I never really knew my father. He was William A Oswald, and he died when I was five years old, leaving my mother penniless with four children:  my two younger brothers, my younger sister and myself.  My siblings were adopted by families in Olathe KS where my father died, and I went West with my mother to Seattle WA, and eventually to Brawley CA in the Imperial Valley where I grew up. When my father died I was just old enough to know I was a member of a family that I did not know, and had many unanswered questions about that family and its history. Repeated questions directed toward my mother brought few answers. This resulted in a curiosity that developed into a lifelong quest for answers that are the essence of this history. Some of the things I discovered are unbelievable, and it wasn’t very long into the project that I realized my mother knew little of what I discovered. What she did know, she probably did not care to share.


My father was twenty-three years older than my mother, and to say that he had a life before my mother is an understatement of giant proportions. It wasn’t very long into the search of his background that I found he was born in Illinois and that his family moved to Kansas, near where I was born, when he was a young boy. Not knowing any better, I directed my search to those two states and points in between, all to no avail. At the suggestion of a nephew I requested information from the government under the Freedom of Information Act. This opened up a whole new episode in my search and led me in many different, and fruitful directions far removed from Illinois and Kansas, where I had been searching.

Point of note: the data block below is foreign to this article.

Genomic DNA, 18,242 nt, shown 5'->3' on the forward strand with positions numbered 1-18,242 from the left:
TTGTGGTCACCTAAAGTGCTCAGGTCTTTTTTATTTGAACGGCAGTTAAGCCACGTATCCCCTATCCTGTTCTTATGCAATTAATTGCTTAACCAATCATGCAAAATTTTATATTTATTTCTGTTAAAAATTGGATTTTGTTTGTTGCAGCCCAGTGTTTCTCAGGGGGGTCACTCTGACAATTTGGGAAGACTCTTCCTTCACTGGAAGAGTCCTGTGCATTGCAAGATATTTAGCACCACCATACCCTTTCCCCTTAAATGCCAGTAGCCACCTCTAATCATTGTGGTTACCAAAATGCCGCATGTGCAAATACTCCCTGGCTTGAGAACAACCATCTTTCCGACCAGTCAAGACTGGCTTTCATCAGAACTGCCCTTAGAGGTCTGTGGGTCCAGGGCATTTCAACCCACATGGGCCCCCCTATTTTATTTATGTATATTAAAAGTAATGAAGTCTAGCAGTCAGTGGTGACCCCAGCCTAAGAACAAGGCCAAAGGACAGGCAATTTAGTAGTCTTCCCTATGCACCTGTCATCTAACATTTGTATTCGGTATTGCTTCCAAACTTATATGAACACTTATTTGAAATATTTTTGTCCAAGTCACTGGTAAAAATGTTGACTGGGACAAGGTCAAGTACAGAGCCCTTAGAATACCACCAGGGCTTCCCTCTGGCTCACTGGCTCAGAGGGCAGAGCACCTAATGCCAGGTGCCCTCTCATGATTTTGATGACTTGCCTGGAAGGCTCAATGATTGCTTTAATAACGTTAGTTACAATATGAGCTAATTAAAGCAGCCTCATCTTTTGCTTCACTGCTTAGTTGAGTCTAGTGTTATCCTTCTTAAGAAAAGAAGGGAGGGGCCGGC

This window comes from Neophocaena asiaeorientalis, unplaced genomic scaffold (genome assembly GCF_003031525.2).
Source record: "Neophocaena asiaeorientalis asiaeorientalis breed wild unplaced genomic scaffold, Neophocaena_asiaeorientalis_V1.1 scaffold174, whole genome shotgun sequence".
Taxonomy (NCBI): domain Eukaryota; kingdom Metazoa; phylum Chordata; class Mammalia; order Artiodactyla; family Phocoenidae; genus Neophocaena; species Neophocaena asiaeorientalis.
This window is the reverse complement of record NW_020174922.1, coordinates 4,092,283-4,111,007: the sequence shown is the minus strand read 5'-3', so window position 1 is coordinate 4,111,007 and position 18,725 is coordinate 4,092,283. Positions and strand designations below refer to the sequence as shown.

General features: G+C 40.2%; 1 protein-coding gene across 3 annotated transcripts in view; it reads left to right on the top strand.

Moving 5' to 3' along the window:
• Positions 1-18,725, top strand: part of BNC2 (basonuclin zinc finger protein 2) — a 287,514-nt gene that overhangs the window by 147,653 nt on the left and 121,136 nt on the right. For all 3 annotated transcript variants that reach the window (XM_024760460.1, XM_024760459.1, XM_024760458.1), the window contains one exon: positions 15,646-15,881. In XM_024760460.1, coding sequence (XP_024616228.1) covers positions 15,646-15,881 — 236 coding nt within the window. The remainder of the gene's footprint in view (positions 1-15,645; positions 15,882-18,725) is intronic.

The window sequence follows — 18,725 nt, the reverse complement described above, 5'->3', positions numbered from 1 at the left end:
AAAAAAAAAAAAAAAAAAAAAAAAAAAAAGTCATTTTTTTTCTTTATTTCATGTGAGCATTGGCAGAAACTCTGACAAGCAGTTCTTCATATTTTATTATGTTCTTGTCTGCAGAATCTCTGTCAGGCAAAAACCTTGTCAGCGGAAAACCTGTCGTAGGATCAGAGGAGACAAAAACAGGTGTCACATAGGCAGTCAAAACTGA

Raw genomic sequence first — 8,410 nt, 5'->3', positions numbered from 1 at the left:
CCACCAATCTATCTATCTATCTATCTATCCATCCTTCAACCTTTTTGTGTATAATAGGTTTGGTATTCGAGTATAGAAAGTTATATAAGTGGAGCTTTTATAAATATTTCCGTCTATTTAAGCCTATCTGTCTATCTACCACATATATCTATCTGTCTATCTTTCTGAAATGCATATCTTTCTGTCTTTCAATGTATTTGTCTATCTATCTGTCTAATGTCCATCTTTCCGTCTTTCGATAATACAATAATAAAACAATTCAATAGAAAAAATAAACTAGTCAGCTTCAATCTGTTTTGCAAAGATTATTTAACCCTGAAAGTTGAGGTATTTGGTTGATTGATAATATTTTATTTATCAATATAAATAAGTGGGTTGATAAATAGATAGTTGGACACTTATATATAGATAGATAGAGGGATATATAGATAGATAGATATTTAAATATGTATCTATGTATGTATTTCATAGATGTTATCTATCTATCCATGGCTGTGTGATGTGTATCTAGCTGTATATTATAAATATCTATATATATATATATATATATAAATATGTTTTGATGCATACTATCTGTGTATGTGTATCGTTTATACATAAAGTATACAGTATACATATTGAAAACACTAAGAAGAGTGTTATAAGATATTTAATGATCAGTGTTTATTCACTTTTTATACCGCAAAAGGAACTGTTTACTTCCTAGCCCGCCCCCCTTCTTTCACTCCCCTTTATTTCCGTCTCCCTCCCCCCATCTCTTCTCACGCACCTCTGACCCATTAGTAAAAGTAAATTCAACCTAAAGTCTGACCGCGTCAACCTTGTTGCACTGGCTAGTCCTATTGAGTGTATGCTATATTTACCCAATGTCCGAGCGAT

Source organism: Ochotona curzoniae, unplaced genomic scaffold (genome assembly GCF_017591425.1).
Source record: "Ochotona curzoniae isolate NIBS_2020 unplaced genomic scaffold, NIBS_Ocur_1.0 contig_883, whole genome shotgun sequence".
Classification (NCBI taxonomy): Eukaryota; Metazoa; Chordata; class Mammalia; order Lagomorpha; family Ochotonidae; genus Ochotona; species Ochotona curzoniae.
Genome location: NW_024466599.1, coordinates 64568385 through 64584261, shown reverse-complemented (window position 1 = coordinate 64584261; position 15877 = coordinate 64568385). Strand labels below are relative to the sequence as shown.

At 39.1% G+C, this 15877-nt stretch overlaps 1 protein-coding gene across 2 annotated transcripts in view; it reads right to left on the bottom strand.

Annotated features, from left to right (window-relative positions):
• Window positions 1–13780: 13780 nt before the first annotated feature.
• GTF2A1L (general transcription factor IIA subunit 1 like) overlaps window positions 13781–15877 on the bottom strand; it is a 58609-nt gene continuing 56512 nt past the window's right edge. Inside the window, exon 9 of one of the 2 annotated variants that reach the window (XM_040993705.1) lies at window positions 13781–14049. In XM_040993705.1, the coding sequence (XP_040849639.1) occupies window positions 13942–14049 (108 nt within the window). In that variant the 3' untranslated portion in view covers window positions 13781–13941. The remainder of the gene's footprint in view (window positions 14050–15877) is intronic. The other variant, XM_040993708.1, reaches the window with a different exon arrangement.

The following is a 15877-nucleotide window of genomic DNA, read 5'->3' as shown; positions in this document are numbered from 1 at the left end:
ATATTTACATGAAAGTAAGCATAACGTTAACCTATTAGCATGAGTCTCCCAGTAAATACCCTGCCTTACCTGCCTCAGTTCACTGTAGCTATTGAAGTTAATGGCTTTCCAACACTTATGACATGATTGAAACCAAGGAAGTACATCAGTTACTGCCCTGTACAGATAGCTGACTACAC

Moving to Northern Utah in the early 1980’s, my wife, LaVonne, who has been a faithful companion throughout this project, and I were able to spend a great deal of time in the LDS Family History Library in Salt Lake City, digging out knowledge on both mine and her family names. Then, in the late 1980’s we started a decade-long trek to county courthouses all over the Western United States, doing on-site research, with original court documents, on a number of family names. During that ten-year period we visited nearly 1000 county courthouses. That included every county courthouse in fourteen states and some in nine other states. The records we reviewed included marriage records, civil and criminal court records, probate records and, where available, birth and death records. We also went to an unbelievable number of libraries where we gathered information from published local histories, census records and newspaper archives – mostly obituaries. We visited lots of cemeteries as well. We also interviewed a good many family members along the way. My primary family names researched were HARRISON, HARTER, JENKINS, NOWLIN, OLIVER, OSWALD, POWELL, SHELLEY, THOMSON and ZUMWALT, plus a number of variations on those names.


A number of notable individuals are a part of this expanded family. Most of these have articles on or may found by a simple goggle:


Frank Boyd Gary – Judge and U S Senator from South Carolina.


Charles Hopper Gibson – U S Congressman and Senator from Maryland.


Katherine Hepburn – Academy Award winning actress.


Albert Sidney Johnston – Civil War Confederate general.